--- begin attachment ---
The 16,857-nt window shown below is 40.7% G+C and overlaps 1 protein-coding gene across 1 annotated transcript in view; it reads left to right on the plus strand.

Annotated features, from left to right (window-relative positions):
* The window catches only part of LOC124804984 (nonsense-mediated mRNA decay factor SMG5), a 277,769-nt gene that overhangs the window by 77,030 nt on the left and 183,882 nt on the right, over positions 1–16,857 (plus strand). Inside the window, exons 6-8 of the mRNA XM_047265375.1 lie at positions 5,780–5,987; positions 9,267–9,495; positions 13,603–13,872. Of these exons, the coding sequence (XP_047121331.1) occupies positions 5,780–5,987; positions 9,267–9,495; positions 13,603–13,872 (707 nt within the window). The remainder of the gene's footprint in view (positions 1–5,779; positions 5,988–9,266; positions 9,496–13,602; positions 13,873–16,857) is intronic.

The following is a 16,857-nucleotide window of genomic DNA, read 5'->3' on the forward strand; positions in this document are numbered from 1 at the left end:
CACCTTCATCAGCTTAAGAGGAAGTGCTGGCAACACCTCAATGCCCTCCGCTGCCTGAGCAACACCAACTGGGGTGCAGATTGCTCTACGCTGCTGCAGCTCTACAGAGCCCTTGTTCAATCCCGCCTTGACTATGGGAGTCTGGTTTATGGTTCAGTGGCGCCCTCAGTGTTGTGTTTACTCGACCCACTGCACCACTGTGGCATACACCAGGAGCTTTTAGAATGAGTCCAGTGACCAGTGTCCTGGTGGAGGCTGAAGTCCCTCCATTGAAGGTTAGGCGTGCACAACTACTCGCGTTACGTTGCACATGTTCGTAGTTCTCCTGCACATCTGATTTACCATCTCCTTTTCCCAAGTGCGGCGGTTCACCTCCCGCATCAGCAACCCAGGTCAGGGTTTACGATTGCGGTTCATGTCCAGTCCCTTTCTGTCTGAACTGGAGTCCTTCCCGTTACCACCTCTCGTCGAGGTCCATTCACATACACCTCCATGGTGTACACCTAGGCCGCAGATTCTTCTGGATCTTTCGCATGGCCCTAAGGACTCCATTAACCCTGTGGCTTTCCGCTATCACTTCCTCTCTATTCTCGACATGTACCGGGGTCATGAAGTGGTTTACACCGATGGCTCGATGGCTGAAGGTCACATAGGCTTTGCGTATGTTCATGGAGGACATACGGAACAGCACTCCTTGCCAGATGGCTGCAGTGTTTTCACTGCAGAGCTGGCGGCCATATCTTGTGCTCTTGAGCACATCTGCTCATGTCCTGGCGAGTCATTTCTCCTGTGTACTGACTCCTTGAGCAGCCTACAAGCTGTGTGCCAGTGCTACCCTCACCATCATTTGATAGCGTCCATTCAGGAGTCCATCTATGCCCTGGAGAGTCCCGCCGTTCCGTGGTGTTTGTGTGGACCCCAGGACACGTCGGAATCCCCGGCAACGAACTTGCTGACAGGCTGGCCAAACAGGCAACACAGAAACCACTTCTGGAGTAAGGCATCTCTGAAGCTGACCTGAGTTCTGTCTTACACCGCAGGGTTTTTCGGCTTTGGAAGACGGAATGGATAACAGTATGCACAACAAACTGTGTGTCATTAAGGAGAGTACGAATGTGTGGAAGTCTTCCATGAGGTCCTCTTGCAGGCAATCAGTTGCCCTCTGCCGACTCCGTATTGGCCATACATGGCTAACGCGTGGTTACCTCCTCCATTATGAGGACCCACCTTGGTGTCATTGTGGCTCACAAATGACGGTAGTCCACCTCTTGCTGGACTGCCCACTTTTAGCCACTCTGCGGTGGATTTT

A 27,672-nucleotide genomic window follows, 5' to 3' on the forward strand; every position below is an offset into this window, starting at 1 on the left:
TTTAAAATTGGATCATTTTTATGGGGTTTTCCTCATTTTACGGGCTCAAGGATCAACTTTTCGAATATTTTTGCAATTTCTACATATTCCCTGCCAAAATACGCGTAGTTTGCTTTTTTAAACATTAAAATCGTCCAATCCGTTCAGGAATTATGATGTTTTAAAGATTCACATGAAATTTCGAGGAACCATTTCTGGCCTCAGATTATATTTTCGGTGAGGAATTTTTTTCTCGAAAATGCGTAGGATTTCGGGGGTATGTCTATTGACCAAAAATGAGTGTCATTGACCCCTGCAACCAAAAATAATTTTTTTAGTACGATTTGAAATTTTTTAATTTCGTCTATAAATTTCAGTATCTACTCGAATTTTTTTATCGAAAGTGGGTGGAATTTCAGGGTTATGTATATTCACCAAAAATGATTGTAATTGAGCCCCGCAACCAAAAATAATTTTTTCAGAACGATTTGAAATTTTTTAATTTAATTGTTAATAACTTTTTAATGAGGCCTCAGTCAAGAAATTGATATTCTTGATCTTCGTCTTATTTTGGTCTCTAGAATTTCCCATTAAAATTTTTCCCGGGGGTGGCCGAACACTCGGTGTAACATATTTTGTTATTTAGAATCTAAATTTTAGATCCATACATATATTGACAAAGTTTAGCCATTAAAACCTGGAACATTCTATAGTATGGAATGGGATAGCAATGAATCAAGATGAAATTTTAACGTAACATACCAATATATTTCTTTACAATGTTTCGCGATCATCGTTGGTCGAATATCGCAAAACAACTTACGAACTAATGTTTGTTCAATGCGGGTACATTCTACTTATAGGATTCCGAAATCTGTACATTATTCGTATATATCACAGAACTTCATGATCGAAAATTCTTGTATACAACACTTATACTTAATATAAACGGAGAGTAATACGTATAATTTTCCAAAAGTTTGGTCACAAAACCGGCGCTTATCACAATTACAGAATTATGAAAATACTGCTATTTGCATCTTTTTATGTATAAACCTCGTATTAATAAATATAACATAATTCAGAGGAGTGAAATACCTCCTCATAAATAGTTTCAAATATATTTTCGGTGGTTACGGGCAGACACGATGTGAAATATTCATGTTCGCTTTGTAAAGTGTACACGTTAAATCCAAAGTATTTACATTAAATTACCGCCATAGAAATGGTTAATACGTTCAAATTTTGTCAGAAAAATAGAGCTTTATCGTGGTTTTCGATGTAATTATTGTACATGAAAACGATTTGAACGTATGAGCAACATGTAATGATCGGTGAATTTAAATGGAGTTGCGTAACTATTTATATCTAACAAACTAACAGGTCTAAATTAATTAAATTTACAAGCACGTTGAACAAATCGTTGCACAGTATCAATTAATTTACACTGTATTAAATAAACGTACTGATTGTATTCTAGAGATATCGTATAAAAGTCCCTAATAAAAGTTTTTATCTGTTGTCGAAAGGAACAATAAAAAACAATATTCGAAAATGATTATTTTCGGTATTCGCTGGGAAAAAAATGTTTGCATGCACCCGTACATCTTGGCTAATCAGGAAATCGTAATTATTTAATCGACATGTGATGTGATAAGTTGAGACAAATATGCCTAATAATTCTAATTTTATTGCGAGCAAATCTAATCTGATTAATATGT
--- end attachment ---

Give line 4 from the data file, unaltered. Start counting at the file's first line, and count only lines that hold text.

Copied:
The following is a 16,857-nucleotide window of genomic DNA, read 5'->3' on the forward strand; positions in this document are numbered from 1 at the left end: